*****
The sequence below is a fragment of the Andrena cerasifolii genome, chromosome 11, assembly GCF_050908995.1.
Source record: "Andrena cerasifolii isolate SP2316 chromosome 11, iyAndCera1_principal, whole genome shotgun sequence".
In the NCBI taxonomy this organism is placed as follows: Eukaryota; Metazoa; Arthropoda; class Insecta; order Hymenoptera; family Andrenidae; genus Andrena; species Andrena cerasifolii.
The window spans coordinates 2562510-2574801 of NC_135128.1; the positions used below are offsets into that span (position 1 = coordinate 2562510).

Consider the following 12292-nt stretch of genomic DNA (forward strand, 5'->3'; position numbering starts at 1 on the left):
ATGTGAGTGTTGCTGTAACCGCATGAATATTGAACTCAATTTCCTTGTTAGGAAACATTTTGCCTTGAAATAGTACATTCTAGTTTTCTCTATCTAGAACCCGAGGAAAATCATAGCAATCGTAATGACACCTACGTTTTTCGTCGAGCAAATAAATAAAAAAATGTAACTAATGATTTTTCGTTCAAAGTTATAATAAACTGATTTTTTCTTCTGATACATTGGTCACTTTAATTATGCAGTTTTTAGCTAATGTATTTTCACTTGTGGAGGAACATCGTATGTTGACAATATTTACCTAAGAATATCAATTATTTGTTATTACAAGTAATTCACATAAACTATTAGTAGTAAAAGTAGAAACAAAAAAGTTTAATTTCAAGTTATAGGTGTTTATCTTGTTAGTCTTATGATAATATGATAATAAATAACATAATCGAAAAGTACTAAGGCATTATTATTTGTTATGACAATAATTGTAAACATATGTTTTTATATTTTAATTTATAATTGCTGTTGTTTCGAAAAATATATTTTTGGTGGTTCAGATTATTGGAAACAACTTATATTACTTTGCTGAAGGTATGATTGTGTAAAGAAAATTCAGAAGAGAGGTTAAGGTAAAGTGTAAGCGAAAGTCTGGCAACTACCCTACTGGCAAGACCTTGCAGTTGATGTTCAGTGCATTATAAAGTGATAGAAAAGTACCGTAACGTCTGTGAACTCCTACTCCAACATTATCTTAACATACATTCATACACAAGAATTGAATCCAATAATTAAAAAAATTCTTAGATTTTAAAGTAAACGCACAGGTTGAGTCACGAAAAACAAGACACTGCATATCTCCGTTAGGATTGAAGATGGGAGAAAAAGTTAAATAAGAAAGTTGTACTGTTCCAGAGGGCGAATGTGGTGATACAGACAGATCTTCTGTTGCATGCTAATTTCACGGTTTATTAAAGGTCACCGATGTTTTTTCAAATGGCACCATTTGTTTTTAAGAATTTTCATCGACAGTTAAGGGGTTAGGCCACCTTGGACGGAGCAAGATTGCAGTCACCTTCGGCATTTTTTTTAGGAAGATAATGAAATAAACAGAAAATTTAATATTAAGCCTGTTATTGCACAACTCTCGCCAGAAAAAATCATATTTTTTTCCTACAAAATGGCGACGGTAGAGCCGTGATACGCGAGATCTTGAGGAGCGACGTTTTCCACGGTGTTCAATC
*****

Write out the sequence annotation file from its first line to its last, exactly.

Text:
The sequence below is a fragment of the Andrena cerasifolii genome, chromosome 11, assembly GCF_050908995.1.
Source record: "Andrena cerasifolii isolate SP2316 chromosome 11, iyAndCera1_principal, whole genome shotgun sequence".
In the NCBI taxonomy this organism is placed as follows: Eukaryota; Metazoa; Arthropoda; class Insecta; order Hymenoptera; family Andrenidae; genus Andrena; species Andrena cerasifolii.
The window spans coordinates 2562510-2574801 of NC_135128.1; the positions used below are offsets into that span (position 1 = coordinate 2562510).

Consider the following 12292-nt stretch of genomic DNA (forward strand, 5'->3'; position numbering starts at 1 on the left):
ATGTGAGTGTTGCTGTAACCGCATGAATATTGAACTCAATTTCCTTGTTAGGAAACATTTTGCCTTGAAATAGTACATTCTAGTTTTCTCTATCTAGAACCCGAGGAAAATCATAGCAATCGTAATGACACCTACGTTTTTCGTCGAGCAAATAAATAAAAAAATGTAACTAATGATTTTTCGTTCAAAGTTATAATAAACTGATTTTTTCTTCTGATACATTGGTCACTTTAATTATGCAGTTTTTAGCTAATGTATTTTCACTTGTGGAGGAACATCGTATGTTGACAATATTTACCTAAGAATATCAATTATTTGTTATTACAAGTAATTCACATAAACTATTAGTAGTAAAAGTAGAAACAAAAAAGTTTAATTTCAAGTTATAGGTGTTTATCTTGTTAGTCTTATGATAATATGATAATAAATAACATAATCGAAAAGTACTAAGGCATTATTATTTGTTATGACAATAATTGTAAACATATGTTTTTATATTTTAATTTATAATTGCTGTTGTTTCGAAAAATATATTTTTGGTGGTTCAGATTATTGGAAACAACTTATATTACTTTGCTGAAGGTATGATTGTGTAAAGAAAATTCAGAAGAGAGGTTAAGGTAAAGTGTAAGCGAAAGTCTGGCAACTACCCTACTGGCAAGACCTTGCAGTTGATGTTCAGTGCATTATAAAGTGATAGAAAAGTACCGTAACGTCTGTGAACTCCTACTCCAACATTATCTTAACATACATTCATACACAAGAATTGAATCCAATAATTAAAAAAATTCTTAGATTTTAAAGTAAACGCACAGGTTGAGTCACGAAAAACAAGACACTGCATATCTCCGTTAGGATTGAAGATGGGAGAAAAAGTTAAATAAGAAAGTTGTACTGTTCCAGAGGGCGAATGTGGTGATACAGACAGATCTTCTGTTGCATGCTAATTTCACGGTTTATTAAAGGTCACCGATGTTTTTTCAAATGGCACCATTTGTTTTTAAGAATTTTCATCGACAGTTAAGGGGTTAGGCCACCTTGGACGGAGCAAGATTGCAGTCACCTTCGGCATTTTTTTTAGGAAGATAATGAAATAAACAGAAAATTTAATATTAAGCCTGTTATTGCACAACTCTCGCCAGAAAAAATCATATTTTTTTCCTACAAAATGGCGACGGTAGAGCCGTGATACGCGAGATCTTGAGGAGCGACGTTTTCCACGGTGTTCAATC